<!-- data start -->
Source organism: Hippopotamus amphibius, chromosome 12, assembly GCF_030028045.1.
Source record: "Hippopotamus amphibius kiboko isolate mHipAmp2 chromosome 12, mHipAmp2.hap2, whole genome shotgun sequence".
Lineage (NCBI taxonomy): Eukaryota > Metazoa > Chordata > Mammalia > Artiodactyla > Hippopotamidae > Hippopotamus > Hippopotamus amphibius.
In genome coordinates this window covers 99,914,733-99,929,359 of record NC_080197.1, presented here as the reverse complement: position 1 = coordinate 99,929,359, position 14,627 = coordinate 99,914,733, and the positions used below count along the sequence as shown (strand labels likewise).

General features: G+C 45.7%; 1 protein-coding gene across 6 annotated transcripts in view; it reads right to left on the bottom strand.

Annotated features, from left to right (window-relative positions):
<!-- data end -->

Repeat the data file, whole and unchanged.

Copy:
Source organism: Hippopotamus amphibius, chromosome 12, assembly GCF_030028045.1.
Source record: "Hippopotamus amphibius kiboko isolate mHipAmp2 chromosome 12, mHipAmp2.hap2, whole genome shotgun sequence".
Lineage (NCBI taxonomy): Eukaryota > Metazoa > Chordata > Mammalia > Artiodactyla > Hippopotamidae > Hippopotamus > Hippopotamus amphibius.
In genome coordinates this window covers 99,914,733-99,929,359 of record NC_080197.1, presented here as the reverse complement: position 1 = coordinate 99,929,359, position 14,627 = coordinate 99,914,733, and the positions used below count along the sequence as shown (strand labels likewise).

General features: G+C 45.7%; 1 protein-coding gene across 6 annotated transcripts in view; it reads right to left on the bottom strand.

Annotated features, from left to right (window-relative positions):